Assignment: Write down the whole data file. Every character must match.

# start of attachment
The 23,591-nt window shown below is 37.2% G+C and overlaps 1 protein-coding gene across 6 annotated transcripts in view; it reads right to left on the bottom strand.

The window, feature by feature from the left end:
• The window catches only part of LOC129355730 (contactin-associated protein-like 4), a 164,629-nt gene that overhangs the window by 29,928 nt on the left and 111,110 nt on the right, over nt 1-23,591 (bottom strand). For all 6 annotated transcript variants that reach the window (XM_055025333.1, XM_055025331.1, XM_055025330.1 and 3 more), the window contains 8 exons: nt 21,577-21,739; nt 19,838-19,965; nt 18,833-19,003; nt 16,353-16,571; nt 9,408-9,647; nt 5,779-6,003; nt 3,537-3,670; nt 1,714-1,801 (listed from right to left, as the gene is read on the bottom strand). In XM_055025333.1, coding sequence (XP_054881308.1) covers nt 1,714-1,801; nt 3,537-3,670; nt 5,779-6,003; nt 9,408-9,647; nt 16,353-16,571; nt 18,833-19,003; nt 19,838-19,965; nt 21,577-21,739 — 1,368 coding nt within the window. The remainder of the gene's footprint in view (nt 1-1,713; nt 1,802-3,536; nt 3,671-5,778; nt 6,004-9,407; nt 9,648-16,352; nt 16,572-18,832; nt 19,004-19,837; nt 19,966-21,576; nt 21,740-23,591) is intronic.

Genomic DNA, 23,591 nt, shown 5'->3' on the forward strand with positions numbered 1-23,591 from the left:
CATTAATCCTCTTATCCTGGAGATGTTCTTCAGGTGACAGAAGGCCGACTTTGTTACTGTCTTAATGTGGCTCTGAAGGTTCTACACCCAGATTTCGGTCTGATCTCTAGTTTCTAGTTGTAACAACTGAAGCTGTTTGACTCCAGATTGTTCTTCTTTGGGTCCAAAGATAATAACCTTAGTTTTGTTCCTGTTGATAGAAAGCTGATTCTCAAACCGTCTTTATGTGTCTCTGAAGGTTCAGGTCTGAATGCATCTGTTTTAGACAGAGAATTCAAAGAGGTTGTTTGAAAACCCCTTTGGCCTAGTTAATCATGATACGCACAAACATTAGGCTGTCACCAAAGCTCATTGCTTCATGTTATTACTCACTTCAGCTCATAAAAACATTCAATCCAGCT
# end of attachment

The 23,591-nt window shown below is 37.2% G+C and overlaps 1 protein-coding gene across 6 annotated transcripts in view; it reads right to left on the bottom strand.

The window, feature by feature from the left end:
• The window catches only part of LOC129355730 (contactin-associated protein-like 4), a 164,629-nt gene that overhangs the window by 29,928 nt on the left and 111,110 nt on the right, over nt 1-23,591 (bottom strand). For all 6 annotated transcript variants that reach the window (XM_055025333.1, XM_055025331.1, XM_055025330.1 and 3 more), the window contains 8 exons: nt 21,577-21,739; nt 19,838-19,965; nt 18,833-19,003; nt 16,353-16,571; nt 9,408-9,647; nt 5,779-6,003; nt 3,537-3,670; nt 1,714-1,801 (listed from right to left, as the gene is read on the bottom strand). In XM_055025333.1, coding sequence (XP_054881308.1) covers nt 1,714-1,801; nt 3,537-3,670; nt 5,779-6,003; nt 9,408-9,647; nt 16,353-16,571; nt 18,833-19,003; nt 19,838-19,965; nt 21,577-21,739 — 1,368 coding nt within the window. The remainder of the gene's footprint in view (nt 1-1,713; nt 1,802-3,536; nt 3,671-5,778; nt 6,004-9,407; nt 9,648-16,352; nt 16,572-18,832; nt 19,004-19,837; nt 19,966-21,576; nt 21,740-23,591) is intronic.

Genomic DNA, 23,591 nt, shown 5'->3' on the forward strand with positions numbered 1-23,591 from the left:
CATTAATCCTCTTATCCTGGAGATGTTCTTCAGGTGACAGAAGGCCGACTTTGTTACTGTCTTAATGTGGCTCTGAAGGTTCTACACCCAGATTTCGGTCTGATCTCTAGTTTCTAGTTGTAACAACTGAAGCTGTTTGACTCCAGATTGTTCTTCTTTGGGTCCAAAGATAATAACCTTAGTTTTGTTCCTGTTGATAGAAAGCTGATTCTCAAACCGTCTTTATGTGTCTCTGAAGGTTCAGGTCTGAATGCATCTGTTTTAGACAGAGAATTCAAAGAGGTTGTTTGAAAACCCCTTTGGCCTAGTTAATCATGATACGCACAAACATTAGGCTGTCACCAAAGCTCATTGCTTCATGTTATTACTCACTTCAGCTCATAAAAACATTCAATCCAGCT